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Sunil Gavaskar feels Kohli should risk himself in the final Test even if he is not 100% fit

Virat Kohli
Virat Kohli. (Photo Source: BCCI)

Legendary batsman Sunil Gavaskar feels Team India captain Virat Kohli should risk himself in the final Test even if he is not 100% fit given the team management feels he will be a bolster for the side in the final Test. Kohli injured his right shoulder while chasing a delivery during the opening day of the Ranchi Test and didn’t take the field for rest of the day and the majority of Day 2. Though he batted in the 1st innings and also came out to field in Australia’s 2nd innings, he has made it pretty clear ahead of the 4th Test that he will only take the field if he is fully fit.

Mumbai and Delhi Daredevils batsman Shreyas Iyer has been added to the squad as a cover for Virat Kohli. Off-field issues have marred the ongoing series with both team members and support staff taking a dig at each other with verbal volleys. It has been a keenly contested series so far and it is expected to be much of the same in the deciding encounter in Dharamsala starting in less than 12 hours time.

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“Virat personally would want to go in as 100 per cent fit because that is what he would have expected from any other player in the team. He would not want another player in the team to hide an injury and then later found out (about an injury) because it is a five-day Test,” Gavaskar was quoted as saying by NDTV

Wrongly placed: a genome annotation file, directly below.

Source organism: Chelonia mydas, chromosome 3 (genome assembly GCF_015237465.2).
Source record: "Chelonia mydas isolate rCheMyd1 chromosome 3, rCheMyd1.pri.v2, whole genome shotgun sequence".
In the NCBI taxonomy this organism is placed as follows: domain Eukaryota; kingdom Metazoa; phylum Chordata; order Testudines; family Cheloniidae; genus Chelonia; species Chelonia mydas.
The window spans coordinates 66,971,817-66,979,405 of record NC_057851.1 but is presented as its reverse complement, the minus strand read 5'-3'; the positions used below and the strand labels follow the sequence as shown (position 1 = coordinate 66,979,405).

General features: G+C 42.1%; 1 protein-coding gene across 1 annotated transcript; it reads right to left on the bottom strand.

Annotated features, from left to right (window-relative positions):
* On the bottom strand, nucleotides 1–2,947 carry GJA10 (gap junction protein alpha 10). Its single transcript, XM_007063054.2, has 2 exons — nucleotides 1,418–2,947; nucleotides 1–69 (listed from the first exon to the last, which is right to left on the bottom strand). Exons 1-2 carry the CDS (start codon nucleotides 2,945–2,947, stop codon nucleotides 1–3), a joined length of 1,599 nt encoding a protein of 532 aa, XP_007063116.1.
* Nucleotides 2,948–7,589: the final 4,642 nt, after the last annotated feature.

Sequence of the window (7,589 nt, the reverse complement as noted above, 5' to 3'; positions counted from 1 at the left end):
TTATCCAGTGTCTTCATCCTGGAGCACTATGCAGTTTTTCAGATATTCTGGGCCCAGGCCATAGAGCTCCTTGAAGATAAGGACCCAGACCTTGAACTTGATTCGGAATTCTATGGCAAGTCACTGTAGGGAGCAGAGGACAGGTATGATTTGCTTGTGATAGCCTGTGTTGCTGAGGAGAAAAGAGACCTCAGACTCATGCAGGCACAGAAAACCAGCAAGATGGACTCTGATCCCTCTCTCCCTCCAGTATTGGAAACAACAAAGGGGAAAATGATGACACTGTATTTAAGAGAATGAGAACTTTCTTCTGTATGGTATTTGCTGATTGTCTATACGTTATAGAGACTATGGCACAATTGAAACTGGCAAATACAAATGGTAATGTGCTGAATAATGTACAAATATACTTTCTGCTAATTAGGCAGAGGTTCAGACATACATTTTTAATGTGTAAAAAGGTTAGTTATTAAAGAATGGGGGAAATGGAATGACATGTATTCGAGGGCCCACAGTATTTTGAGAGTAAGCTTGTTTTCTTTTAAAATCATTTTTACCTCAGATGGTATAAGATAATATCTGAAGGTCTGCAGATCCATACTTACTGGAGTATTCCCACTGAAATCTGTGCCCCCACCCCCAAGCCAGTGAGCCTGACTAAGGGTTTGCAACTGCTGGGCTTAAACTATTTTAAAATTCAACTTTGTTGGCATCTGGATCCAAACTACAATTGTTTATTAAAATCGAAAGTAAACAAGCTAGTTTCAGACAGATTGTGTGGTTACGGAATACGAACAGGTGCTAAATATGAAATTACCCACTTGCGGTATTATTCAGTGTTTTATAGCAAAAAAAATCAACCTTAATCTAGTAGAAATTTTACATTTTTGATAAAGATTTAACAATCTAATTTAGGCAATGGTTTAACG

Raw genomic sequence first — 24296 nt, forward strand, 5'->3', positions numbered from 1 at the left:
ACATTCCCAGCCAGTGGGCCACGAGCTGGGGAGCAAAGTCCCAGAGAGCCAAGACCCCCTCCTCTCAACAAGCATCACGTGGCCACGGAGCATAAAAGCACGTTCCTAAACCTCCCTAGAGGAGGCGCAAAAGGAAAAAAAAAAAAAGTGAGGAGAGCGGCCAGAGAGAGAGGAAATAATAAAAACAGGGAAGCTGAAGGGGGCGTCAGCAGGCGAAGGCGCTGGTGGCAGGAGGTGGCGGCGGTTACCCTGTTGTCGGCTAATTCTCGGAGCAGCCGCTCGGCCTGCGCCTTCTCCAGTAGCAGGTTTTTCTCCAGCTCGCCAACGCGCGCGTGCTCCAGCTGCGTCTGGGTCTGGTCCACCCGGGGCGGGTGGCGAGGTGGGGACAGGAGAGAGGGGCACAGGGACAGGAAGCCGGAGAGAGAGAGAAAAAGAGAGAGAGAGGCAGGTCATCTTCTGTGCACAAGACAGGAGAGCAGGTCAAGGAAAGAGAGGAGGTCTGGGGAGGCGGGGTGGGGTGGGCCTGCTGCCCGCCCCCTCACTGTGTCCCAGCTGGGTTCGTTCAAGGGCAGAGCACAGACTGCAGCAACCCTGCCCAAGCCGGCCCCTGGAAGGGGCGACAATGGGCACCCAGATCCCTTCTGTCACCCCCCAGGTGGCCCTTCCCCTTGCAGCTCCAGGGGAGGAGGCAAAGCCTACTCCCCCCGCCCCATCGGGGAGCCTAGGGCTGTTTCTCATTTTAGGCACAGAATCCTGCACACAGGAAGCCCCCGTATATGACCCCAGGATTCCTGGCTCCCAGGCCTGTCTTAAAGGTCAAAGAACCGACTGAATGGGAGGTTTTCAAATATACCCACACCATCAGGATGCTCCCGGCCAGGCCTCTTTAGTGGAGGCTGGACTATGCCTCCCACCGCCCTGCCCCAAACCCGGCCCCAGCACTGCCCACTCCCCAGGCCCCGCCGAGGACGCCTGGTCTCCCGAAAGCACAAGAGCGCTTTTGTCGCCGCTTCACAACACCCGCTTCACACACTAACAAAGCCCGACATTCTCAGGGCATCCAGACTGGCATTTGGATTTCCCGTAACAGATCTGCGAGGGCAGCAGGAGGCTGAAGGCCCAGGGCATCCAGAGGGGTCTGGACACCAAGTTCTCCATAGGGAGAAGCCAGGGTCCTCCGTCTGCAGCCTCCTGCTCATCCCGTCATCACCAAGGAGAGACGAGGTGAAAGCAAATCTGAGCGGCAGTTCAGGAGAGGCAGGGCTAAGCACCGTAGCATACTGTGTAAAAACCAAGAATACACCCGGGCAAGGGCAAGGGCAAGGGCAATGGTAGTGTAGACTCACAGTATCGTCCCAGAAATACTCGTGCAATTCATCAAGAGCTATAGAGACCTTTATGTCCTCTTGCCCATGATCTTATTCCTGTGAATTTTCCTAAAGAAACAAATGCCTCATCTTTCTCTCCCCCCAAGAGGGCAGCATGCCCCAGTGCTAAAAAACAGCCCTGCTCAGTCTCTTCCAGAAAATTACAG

“So, Virat personally would want to be 100 per cent but if the team feels that he is a must-have for this deciding game, the team will have to convince him that, look you might be 40, 50, or whatever per cent fit, we want you.

“Even if he (Kohli) is 70 per cent fit, the team management will have to decide whether his presence is going to energise the team. If so, then Virat will have to play and you have to convince him that the team wants him even if he is 70 per cent fit,” Gavaskar further added.

Gavaskar gave the example of former Indian World Cup winning captain Kapil Dev who took the field on the final day of the Melbourne Test in 1981 despite not being fully fit. “I asked Kapil on the fourth day evening whether he can bowl just one hour on the final day. Australia was 40-odd and three wickets down and they needed to score 100-odd runs to win the Test. We needed seven wickets. Kapil bowled with pain killers and he took five wickets and the rest was history,” said Gavaskar.

“I knew his (Kapil’s) value to the team. His 70 per cent fitness was enough for the team. So, the Indian team management will have to decide on Virat’s case also,” he further added. He also added that even if Kohli misses out in the final Test, Australia won’t have an edge over the hosts.

“I would say no team has the edge, there is not much gap between the two sides. Indians will not be too disadvantaged even if Virat does not play. They have the ability to regroup and pick themselves up.

“Without Virat, it will be clearly a challenge for India and the Aussies may feel a hurdle is out of their way. But the way the Indians have responded, they will come out all guns firing in Dharamsala.” Gavaskar also expressed his desire to field Shami in the final Test if he is declared fit.

“I would like Shami to come in if he is fit and if the team management thinks that he can bowl 20 overs in a day. Despite Ishant Sharma and Umesh Yadav having bowled well in the series so far, they must be a bit tired,” he said.

“A fresh pair of legs in Shami can give the initial breakthroughs and that will make it easier for R Ashwin and Jadeja as well as the other pacers at the other end in the old combination of five batsmen and five bowlers,” he concluded.

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